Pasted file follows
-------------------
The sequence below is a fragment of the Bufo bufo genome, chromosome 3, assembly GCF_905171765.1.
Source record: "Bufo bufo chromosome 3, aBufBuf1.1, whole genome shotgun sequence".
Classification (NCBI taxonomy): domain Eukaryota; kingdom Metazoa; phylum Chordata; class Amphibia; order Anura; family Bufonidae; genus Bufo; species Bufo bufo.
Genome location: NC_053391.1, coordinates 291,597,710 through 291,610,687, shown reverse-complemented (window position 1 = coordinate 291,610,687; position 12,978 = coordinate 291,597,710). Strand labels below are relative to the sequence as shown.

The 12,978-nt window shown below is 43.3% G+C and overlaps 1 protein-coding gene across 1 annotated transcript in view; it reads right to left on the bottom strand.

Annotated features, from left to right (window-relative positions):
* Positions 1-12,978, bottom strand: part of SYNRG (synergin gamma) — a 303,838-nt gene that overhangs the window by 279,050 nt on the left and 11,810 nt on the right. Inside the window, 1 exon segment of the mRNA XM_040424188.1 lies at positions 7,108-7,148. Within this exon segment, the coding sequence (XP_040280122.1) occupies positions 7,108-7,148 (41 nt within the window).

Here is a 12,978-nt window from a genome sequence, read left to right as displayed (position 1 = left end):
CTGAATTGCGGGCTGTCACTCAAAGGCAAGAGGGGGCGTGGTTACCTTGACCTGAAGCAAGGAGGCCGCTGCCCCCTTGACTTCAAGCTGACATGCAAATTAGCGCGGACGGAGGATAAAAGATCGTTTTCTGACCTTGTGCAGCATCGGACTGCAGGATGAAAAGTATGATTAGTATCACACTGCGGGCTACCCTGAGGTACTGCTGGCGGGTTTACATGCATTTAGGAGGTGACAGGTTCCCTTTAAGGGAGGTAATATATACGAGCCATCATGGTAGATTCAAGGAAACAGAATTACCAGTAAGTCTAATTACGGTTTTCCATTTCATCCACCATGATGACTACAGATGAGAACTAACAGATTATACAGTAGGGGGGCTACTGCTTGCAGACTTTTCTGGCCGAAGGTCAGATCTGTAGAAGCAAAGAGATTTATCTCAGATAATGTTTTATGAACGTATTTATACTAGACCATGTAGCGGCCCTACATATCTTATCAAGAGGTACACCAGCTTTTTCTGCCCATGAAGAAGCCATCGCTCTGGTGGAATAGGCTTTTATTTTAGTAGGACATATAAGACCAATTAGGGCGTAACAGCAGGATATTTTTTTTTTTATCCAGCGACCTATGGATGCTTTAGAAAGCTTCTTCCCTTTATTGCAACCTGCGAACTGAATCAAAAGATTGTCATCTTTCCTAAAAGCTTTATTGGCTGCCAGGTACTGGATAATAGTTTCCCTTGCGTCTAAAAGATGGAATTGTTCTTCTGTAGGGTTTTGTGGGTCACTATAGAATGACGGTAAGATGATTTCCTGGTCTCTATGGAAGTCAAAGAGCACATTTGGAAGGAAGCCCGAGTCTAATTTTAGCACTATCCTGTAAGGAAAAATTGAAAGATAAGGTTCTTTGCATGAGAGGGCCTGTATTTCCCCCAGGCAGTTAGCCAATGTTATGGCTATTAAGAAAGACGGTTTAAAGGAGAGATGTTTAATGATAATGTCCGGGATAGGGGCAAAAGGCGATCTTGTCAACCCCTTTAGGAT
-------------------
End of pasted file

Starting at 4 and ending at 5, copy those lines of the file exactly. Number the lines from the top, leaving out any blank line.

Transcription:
Genome location: NC_053391.1, coordinates 291,597,710 through 291,610,687, shown reverse-complemented (window position 1 = coordinate 291,610,687; position 12,978 = coordinate 291,597,710). Strand labels below are relative to the sequence as shown.

The 12,978-nt window shown below is 43.3% G+C and overlaps 1 protein-coding gene across 1 annotated transcript in view; it reads right to left on the bottom strand.